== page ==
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Candidate who narrowly lost to powerful incumbent in Kenai Peninsula race plans write-in campaign

  • Author: Alex DeMarban
  • Updated: September 7
  • Published September 7

A challenger who came close to knocking off a powerful senator in a Republican primary race on the Kenai Peninsula said Friday he plans to try again, this time as a write-in candidate in the November general election.

Ronald Gillham, an oilfield worker, won 49 percent of the Aug. 21 vote against Senate Majority leader Pete Micciche, R-Soldotna, receiving 2,872 votes to Micciche's 2,944.

After the win, Micciche had a clear path to victory in the Nov. 6 general election, with no other parties fielding candidates.

But in a statement Friday, Gillham said he's been approached by hundreds of residents from Senate District O, urging him to continue his "quest" to beat Micciche.

The race was marked by anger over Micciche's decision to help close the state deficit using some earnings of the Permanent Fund Dividend, reducing dividend checks. Micciche also voted for the unpopular Senate Bill 91, a crime-reform measure many Alaskans blame for putting criminals on the street instead of jail.

Micciche said late Friday he was confused by the announcement, saying Gillham had congratulated him for winning, twice.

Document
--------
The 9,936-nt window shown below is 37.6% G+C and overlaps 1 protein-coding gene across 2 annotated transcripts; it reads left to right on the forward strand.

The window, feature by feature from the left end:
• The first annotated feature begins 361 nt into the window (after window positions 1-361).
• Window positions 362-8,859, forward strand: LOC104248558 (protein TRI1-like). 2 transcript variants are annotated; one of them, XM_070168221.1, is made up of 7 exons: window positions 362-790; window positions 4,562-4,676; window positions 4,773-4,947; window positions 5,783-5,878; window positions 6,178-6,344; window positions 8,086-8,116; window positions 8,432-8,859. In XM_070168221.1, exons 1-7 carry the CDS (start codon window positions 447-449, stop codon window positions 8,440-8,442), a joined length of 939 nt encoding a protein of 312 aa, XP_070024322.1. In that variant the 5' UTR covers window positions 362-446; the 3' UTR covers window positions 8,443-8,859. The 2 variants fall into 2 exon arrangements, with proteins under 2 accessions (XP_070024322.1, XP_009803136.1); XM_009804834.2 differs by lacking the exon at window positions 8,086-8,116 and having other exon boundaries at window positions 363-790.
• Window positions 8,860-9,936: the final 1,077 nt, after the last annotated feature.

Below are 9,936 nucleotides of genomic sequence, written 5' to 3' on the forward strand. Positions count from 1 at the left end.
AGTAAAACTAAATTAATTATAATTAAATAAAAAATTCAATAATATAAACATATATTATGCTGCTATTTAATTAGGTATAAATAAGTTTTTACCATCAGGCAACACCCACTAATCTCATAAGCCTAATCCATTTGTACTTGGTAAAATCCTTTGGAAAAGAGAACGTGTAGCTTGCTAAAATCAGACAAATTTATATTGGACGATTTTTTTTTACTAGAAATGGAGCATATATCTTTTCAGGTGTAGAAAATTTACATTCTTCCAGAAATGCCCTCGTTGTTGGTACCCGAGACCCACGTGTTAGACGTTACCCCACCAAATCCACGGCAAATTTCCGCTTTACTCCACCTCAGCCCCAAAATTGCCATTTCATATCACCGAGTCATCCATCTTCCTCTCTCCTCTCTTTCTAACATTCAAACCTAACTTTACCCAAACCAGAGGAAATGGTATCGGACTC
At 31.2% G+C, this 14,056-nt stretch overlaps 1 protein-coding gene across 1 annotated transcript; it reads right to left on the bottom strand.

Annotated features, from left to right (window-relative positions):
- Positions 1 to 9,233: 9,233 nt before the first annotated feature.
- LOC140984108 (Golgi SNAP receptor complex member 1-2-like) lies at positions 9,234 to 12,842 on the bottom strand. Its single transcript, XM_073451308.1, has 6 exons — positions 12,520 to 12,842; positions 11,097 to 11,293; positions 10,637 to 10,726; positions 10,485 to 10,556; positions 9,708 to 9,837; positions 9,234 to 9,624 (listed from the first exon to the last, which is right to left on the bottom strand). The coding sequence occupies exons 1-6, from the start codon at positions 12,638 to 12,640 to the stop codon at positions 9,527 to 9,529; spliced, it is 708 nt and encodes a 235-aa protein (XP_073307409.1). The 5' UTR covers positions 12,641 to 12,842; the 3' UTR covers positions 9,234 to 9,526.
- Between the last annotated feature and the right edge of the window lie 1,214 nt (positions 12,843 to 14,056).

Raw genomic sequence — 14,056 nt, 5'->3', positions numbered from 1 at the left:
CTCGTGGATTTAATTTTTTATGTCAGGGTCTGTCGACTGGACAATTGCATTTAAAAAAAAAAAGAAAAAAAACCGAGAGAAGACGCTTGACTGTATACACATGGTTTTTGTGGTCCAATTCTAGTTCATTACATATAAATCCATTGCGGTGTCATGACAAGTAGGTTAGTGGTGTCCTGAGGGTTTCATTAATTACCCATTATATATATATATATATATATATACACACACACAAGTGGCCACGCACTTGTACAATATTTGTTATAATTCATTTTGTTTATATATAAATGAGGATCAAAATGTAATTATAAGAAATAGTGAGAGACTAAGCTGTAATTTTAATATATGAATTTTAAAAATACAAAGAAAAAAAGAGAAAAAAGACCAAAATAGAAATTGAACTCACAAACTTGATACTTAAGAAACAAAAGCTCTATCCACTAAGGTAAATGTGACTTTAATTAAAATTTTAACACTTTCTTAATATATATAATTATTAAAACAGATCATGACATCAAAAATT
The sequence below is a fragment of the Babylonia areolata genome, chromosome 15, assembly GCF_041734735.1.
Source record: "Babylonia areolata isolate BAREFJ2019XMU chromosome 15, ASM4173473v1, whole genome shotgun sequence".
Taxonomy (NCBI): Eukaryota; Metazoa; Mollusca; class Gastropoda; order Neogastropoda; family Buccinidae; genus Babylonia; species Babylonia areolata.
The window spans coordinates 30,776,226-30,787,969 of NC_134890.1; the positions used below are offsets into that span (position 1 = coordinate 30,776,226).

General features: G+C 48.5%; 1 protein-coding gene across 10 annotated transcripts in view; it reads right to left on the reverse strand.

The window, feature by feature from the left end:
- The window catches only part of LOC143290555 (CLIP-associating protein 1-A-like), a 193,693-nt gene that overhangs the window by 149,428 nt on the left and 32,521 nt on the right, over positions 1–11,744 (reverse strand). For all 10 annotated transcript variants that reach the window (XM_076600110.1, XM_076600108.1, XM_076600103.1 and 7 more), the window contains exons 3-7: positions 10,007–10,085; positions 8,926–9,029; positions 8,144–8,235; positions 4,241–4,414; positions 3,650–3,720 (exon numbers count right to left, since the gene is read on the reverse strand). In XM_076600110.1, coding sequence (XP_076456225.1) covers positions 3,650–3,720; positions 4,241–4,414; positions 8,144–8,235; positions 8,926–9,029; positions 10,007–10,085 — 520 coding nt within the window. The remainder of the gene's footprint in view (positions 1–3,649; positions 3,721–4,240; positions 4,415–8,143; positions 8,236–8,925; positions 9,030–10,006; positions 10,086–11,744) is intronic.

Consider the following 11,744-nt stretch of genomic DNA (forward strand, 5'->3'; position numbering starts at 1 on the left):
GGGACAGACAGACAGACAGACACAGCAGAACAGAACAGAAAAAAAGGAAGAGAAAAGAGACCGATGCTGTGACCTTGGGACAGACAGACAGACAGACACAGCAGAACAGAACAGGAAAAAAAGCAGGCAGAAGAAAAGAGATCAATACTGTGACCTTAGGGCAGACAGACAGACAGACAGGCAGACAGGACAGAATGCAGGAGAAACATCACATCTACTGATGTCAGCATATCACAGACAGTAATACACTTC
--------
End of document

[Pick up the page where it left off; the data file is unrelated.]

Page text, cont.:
"I am the nominee and the party has made it perfectly clear they are behind me due to the results of the decision by Republican voters," Micciche said.

Micciche said he's not taking anything for granted, and has been reaching out to opposing voters to learn how he can better serve them.

He has also said he would not rest until he'd helped implement an improved criminal justice system that would protect the public better than ever before.

"I know many have requested that he respect the party process and I hope he'll reconsider in the coming weeks," Micciche said.

Gillham said in a statement he'll continue his fight to repeal the crime-reform measure, and reinstate dividends to their full amounts.

"Therefore at this time I want to let the people know that I have heard you and it is because you have voiced your concerns for change that I now announce that I will continue forward with a write-in candidacy," Gillham said.

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